Ch 10 Market power - 10 MARKET POWER Econ 100A Mortimer...

Info iconThis preview shows pages 1–8. Sign up to view the full content.

View Full Document Right Arrow Icon
MARKET POWER 10 Econ 100A Mortimer
Background image of page 1

Info iconThis preview has intentionally blurred sections. Sign up to view the full version.

View Full DocumentRight Arrow Icon
monopoly Market with only one seller. monopsony Market with only one buyer. market power Ability of a seller or buyer to affect the price of a good. Market Power: Monopoly and Monopsony Econ 100A Mortimer
Background image of page 2
MONOPOLY Average Revenue and Marginal Revenue marginal revenue Change in revenue resulting from a one-unit increase in output. TABLE 10.1 Total, Marginal, and Average Revenue Total Marginal Average Price (P) Quantity (Q) Revenue (R) Revenue (MR) Revenue (AR) $6 0 $0 --- --- 5 1 5 $5 $5 4 2 8 3 4 3 3 9 1 3 2 4 8 -1 2 1 5 5 -3 1 To see the relationship among total, average, and marginal revenue, consider a firm facing the following demand curve: P = 6 – Q Econ 100A Mortimer
Background image of page 3

Info iconThis preview has intentionally blurred sections. Sign up to view the full version.

View Full DocumentRight Arrow Icon
MONOPOLY Average Revenue and Marginal Revenue The monopolist’s demand curve is the market demand curve. Average and marginal revenue are shown for the demand curve P = 6 − Q. Average Revenue = Total Revenue/Q = PQ/Q = P. Thus, the monopolist’s AR curve is the market demand curve. Marginal Revenue = ΔR/ΔQ Recall AR=MR for a competitive firm. For a monopolist, MR<AR. Econ 100A Mortimer
Background image of page 4
MONOPOLY The Monopolist’s Output Decision Q * is the output level at which MR = MC. If the firm produces a smaller output—say, Q 1 —it sacrifices some profit because the extra revenue that could be earned from producing and selling the units between Q 1 and Q * exceeds the cost of producing them. Similarly, expanding output from Q * to Q 2 would reduce profit because the additional cost would exceed the additional revenue. Profit Is Maximized When Marginal Revenue Equals Marginal Cost Econ 100A Mortimer
Background image of page 5

Info iconThis preview has intentionally blurred sections. Sign up to view the full version.

View Full DocumentRight Arrow Icon
MONOPOLY The Monopolist’s Output Decision We can also see algebraically that Q * maximizes profit. Profit π is the difference between revenue and cost, both of which depend on Q : As Q is increased from zero, profit will increase until it reaches a maximum and then begin to decrease. Thus the profit-maximizing Q is such that the incremental profit resulting from a small increase in Q is just zero (i.e., Δ π Q = 0). Then Δ R Q is marginal revenue and Δ C Q is marginal cost. Thus the profit-maximizing condition is that , or Econ 100A Mortimer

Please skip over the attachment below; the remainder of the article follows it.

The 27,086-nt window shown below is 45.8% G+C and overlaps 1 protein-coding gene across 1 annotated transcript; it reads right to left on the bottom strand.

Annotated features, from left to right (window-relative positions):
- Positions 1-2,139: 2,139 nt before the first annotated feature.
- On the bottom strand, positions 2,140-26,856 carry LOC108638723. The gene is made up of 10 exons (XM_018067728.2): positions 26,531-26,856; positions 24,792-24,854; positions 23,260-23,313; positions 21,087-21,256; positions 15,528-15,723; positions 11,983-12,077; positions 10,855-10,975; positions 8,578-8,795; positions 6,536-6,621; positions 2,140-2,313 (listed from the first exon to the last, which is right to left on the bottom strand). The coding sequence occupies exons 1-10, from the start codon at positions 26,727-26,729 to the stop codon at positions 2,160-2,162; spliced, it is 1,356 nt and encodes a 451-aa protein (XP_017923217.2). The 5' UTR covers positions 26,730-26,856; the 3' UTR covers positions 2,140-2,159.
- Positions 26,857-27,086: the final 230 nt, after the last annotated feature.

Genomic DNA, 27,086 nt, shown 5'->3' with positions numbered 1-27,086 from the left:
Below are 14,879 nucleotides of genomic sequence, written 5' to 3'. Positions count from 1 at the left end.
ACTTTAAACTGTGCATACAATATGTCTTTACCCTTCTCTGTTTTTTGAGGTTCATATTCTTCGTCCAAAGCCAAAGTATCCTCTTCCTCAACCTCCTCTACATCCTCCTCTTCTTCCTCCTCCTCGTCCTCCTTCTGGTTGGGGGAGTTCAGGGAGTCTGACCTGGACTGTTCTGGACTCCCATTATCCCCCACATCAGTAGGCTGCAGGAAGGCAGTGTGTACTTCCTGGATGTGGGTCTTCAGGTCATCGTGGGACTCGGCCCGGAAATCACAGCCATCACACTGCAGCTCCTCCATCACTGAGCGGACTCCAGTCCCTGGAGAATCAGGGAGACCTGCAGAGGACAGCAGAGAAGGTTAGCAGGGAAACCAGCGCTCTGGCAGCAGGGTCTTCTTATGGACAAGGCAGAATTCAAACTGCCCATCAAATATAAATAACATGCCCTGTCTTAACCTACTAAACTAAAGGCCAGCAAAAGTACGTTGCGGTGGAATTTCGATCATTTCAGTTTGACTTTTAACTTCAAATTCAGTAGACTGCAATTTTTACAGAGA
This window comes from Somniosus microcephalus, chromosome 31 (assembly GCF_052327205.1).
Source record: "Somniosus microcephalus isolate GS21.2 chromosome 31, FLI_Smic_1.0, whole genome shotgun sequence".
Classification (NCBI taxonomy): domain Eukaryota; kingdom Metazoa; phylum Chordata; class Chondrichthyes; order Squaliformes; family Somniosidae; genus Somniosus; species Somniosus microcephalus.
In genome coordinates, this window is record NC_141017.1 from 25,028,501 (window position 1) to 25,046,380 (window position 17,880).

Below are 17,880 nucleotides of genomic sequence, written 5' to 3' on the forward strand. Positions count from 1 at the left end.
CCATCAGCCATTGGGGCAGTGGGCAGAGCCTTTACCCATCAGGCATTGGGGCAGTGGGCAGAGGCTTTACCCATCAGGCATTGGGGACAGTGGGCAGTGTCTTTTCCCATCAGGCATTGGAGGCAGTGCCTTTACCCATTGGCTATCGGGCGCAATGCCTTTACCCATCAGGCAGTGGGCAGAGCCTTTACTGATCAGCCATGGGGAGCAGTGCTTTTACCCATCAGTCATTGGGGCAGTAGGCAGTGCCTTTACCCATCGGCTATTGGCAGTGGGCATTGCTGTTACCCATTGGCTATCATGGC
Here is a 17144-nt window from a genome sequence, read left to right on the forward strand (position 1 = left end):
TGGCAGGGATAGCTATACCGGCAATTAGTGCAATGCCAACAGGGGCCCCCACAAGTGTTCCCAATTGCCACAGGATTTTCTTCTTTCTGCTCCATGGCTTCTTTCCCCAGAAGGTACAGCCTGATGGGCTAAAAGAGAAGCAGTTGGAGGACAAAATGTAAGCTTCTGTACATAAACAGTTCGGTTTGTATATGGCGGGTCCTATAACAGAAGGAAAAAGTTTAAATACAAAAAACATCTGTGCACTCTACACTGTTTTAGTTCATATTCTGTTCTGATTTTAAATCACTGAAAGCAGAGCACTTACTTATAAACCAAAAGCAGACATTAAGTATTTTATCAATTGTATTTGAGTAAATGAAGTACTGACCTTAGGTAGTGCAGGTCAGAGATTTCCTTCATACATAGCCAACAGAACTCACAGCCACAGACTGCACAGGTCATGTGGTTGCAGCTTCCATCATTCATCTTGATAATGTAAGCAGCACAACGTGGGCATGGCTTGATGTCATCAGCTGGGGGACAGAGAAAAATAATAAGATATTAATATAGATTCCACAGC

Background image of page 6
MONOPOLY Part (a) shows total revenue R , total cost C , and profit, the difference between the two. Part (b) shows average and marginal revenue (AR and MR) and average and marginal cost (AC and MC). • MR is the slope of the total revenue curve (∆R/∆Q), and MC is the slope of the total cost curve(ΔC/ΔQ). • The profit-maximizing output is Q * = 10, the point where MR equals MC. • At this output level, the slope of the profit curve is zero, and the slopes of the total revenue and total cost curves are equal. • The profit per unit is $15, the difference
Background image of page 7

Info iconThis preview has intentionally blurred sections. Sign up to view the full version.

View Full DocumentRight Arrow Icon
Image of page 8
This is the end of the preview. Sign up to access the rest of the document.

This note was uploaded on 09/27/2009 for the course ECON 100 taught by Professor Staff during the Spring '08 term at University of California, Berkeley.

Page1 / 36

Ch 10 Market power - 10 MARKET POWER Econ 100A Mortimer...

This preview shows document pages 1 - 8. Sign up to view the full document.

View Full Document Right Arrow Icon
Ask a homework question - tutors are online